Here’s how to make your home more energy-efficient this year

As we get into the coldest days of winter, most Albuquerque homeowners are running their heating systems full-time to keep their homes comfortable. As a result, utility bills are on the rise. One long-term strategy for curbing consistently high heating costs is making your home more energy-efficient. In this article, we’ll review the best ways to improve your home’s energy-efficiency this year, from installing a new thermostat to sealing your ducts and adding insulation.

Install a new smart thermostat

Programmable thermostats are incredibly popular at the moment, and for good reason: not only can they help your home become more comfortable, but they can also save you money on your monthly utility bills. Smart thermostats accomplish this by automating temperature changes throughout the course of the day. If you’re out of the house and at work from 9-5 every day, the smart thermostat will automatically recalibrate the temperature to adjust for your absence. By doing this, these thermostats can greatly reduce heating waste during the winter, saving you money.

Depending on where you live, some utility companies offer rebates or special programs for homeowners who upgrade to a smart thermostat. Be sure to talk to your utility provider about such programs—they can extend your savings even further!

Repair and seal your home’s ducts

A good portion of the heating and cooling produced in your home never even reaches you. That’s because it’s lost in transit in the air ducts between the heating and cooling system and the living spaces of your home. Leaky or loose ducts can lead to 20-30% of all your heating and cooling being lost. The solution? By having a professional seal your home’s air ducts and repair any disconnected ducts, you can restore your home’s energy efficiency and keep more of that heating inside where it belongs.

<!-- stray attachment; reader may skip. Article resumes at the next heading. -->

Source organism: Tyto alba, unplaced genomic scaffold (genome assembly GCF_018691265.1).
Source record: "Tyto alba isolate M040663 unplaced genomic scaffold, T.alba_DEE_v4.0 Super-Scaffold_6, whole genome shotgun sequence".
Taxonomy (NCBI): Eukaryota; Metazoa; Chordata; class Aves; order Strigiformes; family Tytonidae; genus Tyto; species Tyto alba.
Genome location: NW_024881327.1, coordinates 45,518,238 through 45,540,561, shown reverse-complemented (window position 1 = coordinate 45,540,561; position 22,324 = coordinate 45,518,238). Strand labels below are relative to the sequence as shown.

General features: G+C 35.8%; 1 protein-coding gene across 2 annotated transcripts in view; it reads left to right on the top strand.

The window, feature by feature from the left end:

To learn more about air duct sealing and repair here in Albuquerque, call our team today.

Add more attic insulation

As we all know, hot air rises. Without sufficient attic insulation, the hot air generated by your furnace or heat pump for your home will rise right through the roof. By adding more attic insulation, you can create an insulated blanket that traps more heating (and, in the summer, cooling) inside of your home. Here’s a guide from Energy Star on how to start thinking about and planning for additional attic insulation. While some homes may already have sufficient insulation, most do not, and homeowners can put themselves in a great position to save money for years to come by adding more of it.

Seal around your doors and windows

If you have significant air leaks around your doors and windows, you’re losing on two fronts: first, that cold, winter air is getting in and creating drafty conditions in your home. Second, the hot air generated by your heat pump or furnace is escaping through these gaps. Luckily, this is an easy problem to fix. Using caulking and weatherstripping, seal these gaps around your doors and windows to block the transfer of air. You should notice your energy bills decrease after doing this.

When in doubt, talk with an expert

At Wagner, we’re your energy-efficiency experts here in Albuquerque and Santa Fe, New Mexico. If you’re looking to make your home more energy-smart, a great place to start is by scheduling a heating checkup with us this winter. We’ll assess the efficiency of your current furnace or heat pump and ensure that it’s running at its best. During this maintenance visit, we can also answer any questions you have about your thermostat, insulation, or general home energy-efficiency.